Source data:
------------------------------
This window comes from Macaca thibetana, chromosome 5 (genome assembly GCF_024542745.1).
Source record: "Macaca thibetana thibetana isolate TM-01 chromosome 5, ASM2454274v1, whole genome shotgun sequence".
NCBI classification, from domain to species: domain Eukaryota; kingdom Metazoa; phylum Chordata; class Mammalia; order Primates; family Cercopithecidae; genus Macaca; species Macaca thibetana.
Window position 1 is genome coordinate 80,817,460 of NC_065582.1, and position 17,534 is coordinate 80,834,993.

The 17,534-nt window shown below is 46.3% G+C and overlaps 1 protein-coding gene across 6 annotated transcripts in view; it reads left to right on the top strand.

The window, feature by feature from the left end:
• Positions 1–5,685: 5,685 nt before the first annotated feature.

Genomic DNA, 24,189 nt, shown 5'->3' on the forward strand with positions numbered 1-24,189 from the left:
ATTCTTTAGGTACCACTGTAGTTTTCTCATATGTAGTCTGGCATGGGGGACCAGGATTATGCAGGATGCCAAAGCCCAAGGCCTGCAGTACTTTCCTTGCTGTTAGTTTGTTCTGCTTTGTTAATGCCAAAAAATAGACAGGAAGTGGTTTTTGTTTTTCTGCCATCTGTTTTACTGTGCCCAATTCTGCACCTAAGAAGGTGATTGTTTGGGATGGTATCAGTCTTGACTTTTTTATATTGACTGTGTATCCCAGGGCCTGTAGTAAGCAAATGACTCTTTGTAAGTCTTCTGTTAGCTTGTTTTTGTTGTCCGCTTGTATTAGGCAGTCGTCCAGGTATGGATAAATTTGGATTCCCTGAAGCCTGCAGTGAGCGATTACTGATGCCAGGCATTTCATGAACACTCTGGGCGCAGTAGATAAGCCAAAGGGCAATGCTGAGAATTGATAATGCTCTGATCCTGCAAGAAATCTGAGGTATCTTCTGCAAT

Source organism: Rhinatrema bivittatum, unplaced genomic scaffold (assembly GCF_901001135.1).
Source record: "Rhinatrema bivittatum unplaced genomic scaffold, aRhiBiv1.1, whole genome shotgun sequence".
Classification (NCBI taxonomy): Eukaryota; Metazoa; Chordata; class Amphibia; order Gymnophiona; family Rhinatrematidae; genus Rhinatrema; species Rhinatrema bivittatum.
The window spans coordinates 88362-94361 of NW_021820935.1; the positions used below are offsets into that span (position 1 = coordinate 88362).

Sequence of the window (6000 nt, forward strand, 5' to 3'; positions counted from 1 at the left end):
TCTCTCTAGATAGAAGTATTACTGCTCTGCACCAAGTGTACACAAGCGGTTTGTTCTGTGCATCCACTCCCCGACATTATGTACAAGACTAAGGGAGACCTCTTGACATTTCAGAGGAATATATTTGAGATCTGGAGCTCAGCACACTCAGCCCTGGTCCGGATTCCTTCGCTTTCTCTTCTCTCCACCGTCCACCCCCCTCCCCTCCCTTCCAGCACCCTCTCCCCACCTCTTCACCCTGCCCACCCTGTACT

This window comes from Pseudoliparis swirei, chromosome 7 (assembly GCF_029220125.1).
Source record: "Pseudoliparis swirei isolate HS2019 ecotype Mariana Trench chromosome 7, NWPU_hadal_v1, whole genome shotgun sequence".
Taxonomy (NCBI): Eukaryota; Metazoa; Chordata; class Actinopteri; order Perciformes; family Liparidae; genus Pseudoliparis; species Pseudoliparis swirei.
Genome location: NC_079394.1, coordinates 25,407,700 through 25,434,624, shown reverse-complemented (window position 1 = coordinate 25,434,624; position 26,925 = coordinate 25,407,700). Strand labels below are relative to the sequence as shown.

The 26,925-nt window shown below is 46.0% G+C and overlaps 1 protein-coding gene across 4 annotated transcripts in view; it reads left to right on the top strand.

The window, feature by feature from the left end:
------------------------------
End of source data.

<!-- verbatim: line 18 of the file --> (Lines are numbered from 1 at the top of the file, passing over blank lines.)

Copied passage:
Taxonomy (NCBI): Eukaryota; Metazoa; Chordata; class Actinopteri; order Perciformes; family Liparidae; genus Pseudoliparis; species Pseudoliparis swirei.